Golf Thailand Rainy Season Update

Thailand_weather_1Golf travelers to Thailand should be very concerned about the weather as it can have a dramatic affect on the success of your trip.

September and October are the wettest months of the year (see insert at left) and this year in no exception. Yearly flooding throughout the country continues, with the north east and central areas the most affected. In addition, low lying areas in and around Bangkok have standing water and are best avoided until the rains subside later this month.

The northern cities of Chiang Mai and Chiang Rai see daily showers, however the heavier rains seen last month have subsided and everything is normal.

Coastal town and resort islands of Pattaya/Hua Hin and Phuket/Samui, respectively all are experiencing scattered showers, mainly in the late afternoon and evenings.

What does all that mean for Thailand golfing? Well the short answer is practically nothing. Read on…

All the golf courses are open as usual and except for playing preferred lies where there is mud on some fairways, golf goes on normally. Also, remember this is the tropics, so when it is raining, the temperatures are warm. Sometimes a shower will actually be a relief and cool things down a bit, from otherwise very hot temperatures.

As I have always said, golf is a year round sport here, and in over 15 years of playing golf in Thailand I have personally only been rained out only once. Yeah, sure there are some minor delays and inconveniences. However, a 15 minute break with cool drink at a rest stop or a free lift and freshly cleaned ball in the fairway can easily deal with the wet weather days.

In addition, and a bit early, I have seen the sun peeking out in the lest days and when this happens you can get a glimpse of  the lower humidity and temperatures that are only a few days ahead, when the best golf season starts in earnest.

If anyone has any questions about specific course conditions, please do let me know by posting a comment here or sending me an email at my Thailand golf vacation company.

6 comments

  1. Reg Graves

    I don’t know if you have any readers playing in the Bangkok area, but for what it is worth I played the Army course at Ram Indra on Tuesday and it was a shambles. It is Bt1100 for non-Thai and various rates for Thais some retired army pay about Bt60 but the majority of players more around Bt200; the result is that the course is crowded and slow. this is not a complaint and it is possible to have a good round but you need to be lucky. The shambolic aspect is that there is no management whatsoever and the courses are played as two nines. I managed to join four Thais and when we got to the tenth there was a wait of an hour or more because they had accepted a group for a tournament starting on the tenth. I said my good-byes, and the others in the group agreed that if they had known they would not have started either. Before going to England for the summer I played in a regular group on Tuesdays and had some delightful rounds there and I appreciate that it is a facility for the Thai forces but it is listed in publications on golf. An example of the sort of thinking is that there is a sign giving a price for members- guests in English which the desk maintains does not apply to non-thais! Ram Indra road is having a flyover built at the “Laat Pra Cow” junction so you probably want to avoid the area anyway.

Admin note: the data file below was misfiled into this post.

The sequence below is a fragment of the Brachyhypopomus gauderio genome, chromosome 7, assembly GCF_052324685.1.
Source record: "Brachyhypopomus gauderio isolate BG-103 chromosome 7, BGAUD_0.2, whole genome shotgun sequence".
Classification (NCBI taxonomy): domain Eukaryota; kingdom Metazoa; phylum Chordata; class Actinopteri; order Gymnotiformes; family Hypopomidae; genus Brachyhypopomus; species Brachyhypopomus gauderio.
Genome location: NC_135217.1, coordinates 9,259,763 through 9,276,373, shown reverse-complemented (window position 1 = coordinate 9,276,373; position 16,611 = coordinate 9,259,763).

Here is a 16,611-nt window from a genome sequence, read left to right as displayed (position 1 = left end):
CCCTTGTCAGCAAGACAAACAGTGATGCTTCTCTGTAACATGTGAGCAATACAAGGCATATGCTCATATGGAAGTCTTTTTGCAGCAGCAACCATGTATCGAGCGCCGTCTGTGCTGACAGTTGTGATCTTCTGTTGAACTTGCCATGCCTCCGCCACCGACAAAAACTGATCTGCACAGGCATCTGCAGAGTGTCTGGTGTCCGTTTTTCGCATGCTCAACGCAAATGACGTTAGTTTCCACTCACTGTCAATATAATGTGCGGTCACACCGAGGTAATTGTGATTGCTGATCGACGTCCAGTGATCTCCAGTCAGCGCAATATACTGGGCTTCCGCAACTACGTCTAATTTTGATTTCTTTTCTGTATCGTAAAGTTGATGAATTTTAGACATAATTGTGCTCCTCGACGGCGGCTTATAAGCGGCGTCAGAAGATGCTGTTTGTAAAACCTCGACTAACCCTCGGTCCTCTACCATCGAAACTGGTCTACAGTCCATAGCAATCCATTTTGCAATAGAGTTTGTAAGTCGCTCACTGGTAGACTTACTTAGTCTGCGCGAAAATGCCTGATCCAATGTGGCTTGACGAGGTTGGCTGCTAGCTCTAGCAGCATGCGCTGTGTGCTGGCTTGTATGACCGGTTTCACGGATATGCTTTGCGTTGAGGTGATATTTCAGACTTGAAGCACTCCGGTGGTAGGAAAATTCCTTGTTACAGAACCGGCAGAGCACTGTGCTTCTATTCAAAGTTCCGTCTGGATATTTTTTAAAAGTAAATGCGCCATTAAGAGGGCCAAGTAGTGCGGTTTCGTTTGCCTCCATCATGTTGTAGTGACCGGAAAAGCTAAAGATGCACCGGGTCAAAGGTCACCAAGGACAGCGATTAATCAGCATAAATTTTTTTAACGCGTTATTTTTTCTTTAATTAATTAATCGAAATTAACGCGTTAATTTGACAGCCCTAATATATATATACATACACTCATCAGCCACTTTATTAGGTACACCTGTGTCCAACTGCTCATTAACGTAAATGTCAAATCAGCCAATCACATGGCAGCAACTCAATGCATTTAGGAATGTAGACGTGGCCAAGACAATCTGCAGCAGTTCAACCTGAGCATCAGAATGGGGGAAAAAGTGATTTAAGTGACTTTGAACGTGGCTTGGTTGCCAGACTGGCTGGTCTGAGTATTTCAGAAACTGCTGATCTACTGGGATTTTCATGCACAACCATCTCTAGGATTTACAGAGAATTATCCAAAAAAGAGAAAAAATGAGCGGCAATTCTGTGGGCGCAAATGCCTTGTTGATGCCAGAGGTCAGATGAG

2. Reg,
    Thanks for the information. There is an old saying, you get what you paid for. All of the Army courses in Thailand are meant for locals and as such are not recommended.
    The one exception might be the Pulalaung Navy Course in Pattaya, but that is not Army anyway, isn’t it?

  3. R.E.Graves

    I think I would agree with you if I was paying the Thai price, that, I think is my point. Putaluang does not have a great record either; Pattaya sports Club crossed it off their list of venues a few years ago when it was made clear that the rules of etiquette are applied after precedence is taken by Thais. Oh dear I do sound like a “wingeing pom”, you are right if we stick to the commercial courses unless invited to the others,all should be well.

  4. Anonymous

    I find the golf season to be very short in the eastern seaboard area of Thailand because the blasted rainy season lasts 6-7 months here. Even though it doesn’t rain all the time everyday, there’s too much uncertainty about when the clouds will open and douse out an otherwise nice day of golf. Here is is November 7, and the sky is still predominately cloudy and the rainy season started in Late April.

  5. Dear Mr. Graves,
    I do not know what you are talking about!
    Having lived, played and organized golf in Thailand for many years ,I have only heard of a rain out once in the last 3 years.
    In fact, now the weather is beautiful on the Eastern Seaboard. This whole week Pattaya was cool and dry. I was there myself yesterday.
    Moreover, Golfasian has organized over 900 rounds of golf in Pattaya last month and not a single person was rained out!
    Phuket on the other hand has been wet all month, although this is also strange since October is usually the start of the cooler months.
    Best Regards and Great Golifing,
    Mark

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